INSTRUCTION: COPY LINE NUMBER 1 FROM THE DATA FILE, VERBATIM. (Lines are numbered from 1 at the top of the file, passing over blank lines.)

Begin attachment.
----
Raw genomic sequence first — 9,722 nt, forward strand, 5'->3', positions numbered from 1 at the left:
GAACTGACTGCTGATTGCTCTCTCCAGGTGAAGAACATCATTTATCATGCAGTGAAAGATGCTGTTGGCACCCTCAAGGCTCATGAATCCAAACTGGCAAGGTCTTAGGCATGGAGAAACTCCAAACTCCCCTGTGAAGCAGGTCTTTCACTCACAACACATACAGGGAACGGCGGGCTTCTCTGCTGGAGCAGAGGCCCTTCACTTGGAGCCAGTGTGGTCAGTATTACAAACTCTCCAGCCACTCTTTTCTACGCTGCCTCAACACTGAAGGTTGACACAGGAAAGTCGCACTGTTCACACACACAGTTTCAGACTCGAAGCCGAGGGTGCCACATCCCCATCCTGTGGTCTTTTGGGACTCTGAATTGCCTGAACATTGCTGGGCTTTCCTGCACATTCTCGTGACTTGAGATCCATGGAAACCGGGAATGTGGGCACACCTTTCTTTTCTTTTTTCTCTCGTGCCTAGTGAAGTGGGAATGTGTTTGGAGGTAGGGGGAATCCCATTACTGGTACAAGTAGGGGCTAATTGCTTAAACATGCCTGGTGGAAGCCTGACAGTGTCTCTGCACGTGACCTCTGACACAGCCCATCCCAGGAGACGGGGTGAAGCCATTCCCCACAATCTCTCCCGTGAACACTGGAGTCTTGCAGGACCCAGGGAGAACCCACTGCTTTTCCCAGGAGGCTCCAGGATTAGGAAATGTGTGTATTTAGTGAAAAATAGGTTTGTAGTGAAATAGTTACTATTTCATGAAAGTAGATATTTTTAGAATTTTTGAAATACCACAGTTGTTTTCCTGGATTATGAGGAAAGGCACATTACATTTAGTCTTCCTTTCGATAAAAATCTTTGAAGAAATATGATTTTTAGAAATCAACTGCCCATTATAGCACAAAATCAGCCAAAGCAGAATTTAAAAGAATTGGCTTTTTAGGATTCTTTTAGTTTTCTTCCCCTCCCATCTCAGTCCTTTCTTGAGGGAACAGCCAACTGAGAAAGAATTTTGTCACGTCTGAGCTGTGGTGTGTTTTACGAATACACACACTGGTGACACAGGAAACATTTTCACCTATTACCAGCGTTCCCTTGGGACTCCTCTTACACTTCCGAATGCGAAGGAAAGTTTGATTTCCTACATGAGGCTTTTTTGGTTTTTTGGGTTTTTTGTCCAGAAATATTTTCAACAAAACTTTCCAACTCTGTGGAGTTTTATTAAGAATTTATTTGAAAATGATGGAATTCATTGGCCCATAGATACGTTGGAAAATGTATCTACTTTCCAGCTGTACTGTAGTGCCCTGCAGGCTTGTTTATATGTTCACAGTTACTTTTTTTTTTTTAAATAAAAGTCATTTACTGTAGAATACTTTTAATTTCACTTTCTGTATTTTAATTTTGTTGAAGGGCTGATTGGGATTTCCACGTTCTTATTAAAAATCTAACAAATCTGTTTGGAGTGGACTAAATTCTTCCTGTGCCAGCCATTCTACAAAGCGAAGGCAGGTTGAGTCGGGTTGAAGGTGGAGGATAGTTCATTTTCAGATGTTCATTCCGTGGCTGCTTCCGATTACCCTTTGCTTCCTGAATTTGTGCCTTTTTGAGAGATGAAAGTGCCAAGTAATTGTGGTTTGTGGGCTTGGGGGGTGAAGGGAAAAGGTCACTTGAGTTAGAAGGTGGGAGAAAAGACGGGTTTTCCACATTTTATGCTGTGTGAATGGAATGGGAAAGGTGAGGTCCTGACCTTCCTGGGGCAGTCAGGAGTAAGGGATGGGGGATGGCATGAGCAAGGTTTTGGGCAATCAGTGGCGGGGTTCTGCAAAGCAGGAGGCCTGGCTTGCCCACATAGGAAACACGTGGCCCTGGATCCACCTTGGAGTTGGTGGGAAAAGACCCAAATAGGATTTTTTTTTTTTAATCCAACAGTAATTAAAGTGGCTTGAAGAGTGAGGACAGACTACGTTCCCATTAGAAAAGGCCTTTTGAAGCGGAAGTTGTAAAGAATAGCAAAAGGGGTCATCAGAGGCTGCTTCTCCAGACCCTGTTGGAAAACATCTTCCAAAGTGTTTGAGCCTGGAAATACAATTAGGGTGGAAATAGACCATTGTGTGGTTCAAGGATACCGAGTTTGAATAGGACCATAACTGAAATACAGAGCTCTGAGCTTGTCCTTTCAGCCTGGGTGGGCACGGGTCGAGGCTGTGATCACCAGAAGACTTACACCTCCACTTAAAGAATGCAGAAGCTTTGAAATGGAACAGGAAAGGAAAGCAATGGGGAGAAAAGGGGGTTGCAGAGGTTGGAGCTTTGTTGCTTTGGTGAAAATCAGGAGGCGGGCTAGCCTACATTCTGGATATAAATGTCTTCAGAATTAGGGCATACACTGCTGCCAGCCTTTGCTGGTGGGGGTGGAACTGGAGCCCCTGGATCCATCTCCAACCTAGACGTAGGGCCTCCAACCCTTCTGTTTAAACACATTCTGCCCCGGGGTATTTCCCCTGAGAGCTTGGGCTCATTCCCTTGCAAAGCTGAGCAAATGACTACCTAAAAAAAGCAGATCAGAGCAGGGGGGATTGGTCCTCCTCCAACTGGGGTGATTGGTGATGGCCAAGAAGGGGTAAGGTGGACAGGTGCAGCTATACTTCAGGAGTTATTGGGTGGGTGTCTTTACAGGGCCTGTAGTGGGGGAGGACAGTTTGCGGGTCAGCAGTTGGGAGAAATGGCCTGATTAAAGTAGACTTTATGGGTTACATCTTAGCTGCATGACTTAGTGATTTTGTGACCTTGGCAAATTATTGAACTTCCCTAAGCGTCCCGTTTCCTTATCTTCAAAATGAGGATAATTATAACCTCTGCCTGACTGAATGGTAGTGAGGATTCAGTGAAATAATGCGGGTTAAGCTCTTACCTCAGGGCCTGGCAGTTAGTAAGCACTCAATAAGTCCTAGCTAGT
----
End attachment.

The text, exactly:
Raw genomic sequence first — 9,722 nt, forward strand, 5'->3', positions numbered from 1 at the left: